Ascendigo wants to build a facility to help autistic people. Adjacent property owners claim Ascendigo’s presence will change some of what they enjoy about their property. If Garfield County supports Ascendigo’s plans, Missouri Heights homeowners may say their property rights were not legally protected. If the county declines support, Ascendigo could say the same.
What a dilemma!
An approach the county could take would be to back the side more likely to sue, by virtue of disposition or legal standing. Fortunately, Garfield County commissioners aren’t wobbly, so this calculus won’t factor.
Traffic, for one. Missouri Heights residents have formed a nonprofit called “Keep Missouri Heights Rural” (KMHR),” and by “rural,” I think they mean relatively traffic-free, or more like a private drive than a county road.
In question is the McDowell Engineering Report’s offset between traffic generated by some number (15 or 20) of home sites and Ascendigo’s proposed facility. That difference amounts to something like enough traffic to re-create the final scene in Field of Dreams, or so KMHR’s narrative goes.
Maybe 15 more homes, with all the construction and school buses and FedEx and UPS and US Mail traffic that come with, would not unravel the rural fabric of Missouri Heights in any meaningful way, but the traffic caused by Ascendigo would.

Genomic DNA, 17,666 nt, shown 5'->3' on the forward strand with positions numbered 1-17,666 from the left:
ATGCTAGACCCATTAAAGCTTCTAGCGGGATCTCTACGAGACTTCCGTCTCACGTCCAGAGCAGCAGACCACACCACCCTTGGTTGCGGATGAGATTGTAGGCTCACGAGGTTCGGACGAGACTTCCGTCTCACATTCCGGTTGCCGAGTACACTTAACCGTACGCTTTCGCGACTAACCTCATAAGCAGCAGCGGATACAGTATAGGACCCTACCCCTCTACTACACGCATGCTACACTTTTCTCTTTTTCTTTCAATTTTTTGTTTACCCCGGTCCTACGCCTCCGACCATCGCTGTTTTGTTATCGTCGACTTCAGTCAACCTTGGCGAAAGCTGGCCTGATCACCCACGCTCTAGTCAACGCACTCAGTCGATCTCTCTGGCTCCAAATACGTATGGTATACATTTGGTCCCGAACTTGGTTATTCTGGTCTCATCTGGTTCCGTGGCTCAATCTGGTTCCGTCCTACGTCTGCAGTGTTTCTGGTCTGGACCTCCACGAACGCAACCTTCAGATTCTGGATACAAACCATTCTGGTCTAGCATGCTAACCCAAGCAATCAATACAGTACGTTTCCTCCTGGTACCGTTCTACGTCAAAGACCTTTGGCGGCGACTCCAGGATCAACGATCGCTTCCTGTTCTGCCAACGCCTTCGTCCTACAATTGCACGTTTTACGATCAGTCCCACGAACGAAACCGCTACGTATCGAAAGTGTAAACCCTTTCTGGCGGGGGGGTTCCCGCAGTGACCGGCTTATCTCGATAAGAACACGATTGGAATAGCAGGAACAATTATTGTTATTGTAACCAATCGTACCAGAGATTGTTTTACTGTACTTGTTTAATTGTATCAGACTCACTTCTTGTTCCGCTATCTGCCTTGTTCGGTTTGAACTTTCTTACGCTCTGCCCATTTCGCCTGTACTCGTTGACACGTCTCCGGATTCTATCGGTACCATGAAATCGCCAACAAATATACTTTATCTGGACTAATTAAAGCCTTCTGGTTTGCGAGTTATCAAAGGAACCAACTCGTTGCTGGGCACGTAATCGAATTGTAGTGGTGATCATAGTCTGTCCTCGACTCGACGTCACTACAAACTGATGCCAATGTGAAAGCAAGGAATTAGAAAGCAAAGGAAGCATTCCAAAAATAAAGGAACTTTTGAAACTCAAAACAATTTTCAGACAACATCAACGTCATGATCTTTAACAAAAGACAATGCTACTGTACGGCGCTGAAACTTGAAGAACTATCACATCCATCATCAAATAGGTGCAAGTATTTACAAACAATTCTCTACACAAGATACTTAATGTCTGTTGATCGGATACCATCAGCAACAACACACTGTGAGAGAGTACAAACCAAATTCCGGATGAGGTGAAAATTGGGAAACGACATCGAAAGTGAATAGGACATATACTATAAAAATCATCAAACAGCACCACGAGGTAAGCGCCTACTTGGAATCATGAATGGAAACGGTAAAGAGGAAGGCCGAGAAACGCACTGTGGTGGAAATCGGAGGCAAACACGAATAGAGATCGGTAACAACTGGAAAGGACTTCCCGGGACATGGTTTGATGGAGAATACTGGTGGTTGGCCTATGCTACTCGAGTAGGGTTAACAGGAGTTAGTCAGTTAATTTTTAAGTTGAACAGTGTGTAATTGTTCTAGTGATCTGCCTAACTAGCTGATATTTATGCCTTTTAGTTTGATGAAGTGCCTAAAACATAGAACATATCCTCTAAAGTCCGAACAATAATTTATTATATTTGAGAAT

It’s not an argument I’d make a stand on.
Another argument against Ascendigo is that the proposed improvements are not an “educational facility.”
This is unhelpful sophistry.
Any parent of a special needs child can attest that however noble the spirit of numerous federal regulations, the “free and appropriate education” mandate gets a lot of mileage out of the word “appropriate.”
A special needs child may diverge from normal childhood development long before preschool. Federal regulations require public schools meet the individual education needs of such children while providing the education most children need for all the usual post-high-school options. It’s not a simple proposition.
Where most students graduate from high school with a diploma, which connotes quantifiable academic achievement, others, some along the autistic spectrum, graduate with a certificate of attendance, or something like it. You can spend a lot of time contemplating whether that’s “appropriate.”
For a special needs child, high school graduation (if they’re able to go to public school) just marks the end of attending an “educational facility.” For some, the opportunity to achieve any form of independence, or even to seek happiness, requires further development.
Perhaps Ascendigo could broaden its acceptance among citizens of Eagle, Pitkin and Garfield counties by declining to engage in the “rural” traffic argument altogether and showing instead how its programs contribute an “appropriate” education — a needed, valuable service — to autistic spectrum people.
That’d be all it would take, really, though it probably wouldn’t do much to change the minds of some nearby homeowners.
Still, underscoring what Ascendigo does for the least among us is a bit like holding up a blue rock as proof that blue is an earth tone.
What you do with truth is up to you.
Mitch Mulhall is a husband, father and longtime Roaring Fork Valley resident. His column appears monthly in the Post Independent and at postindependent.com.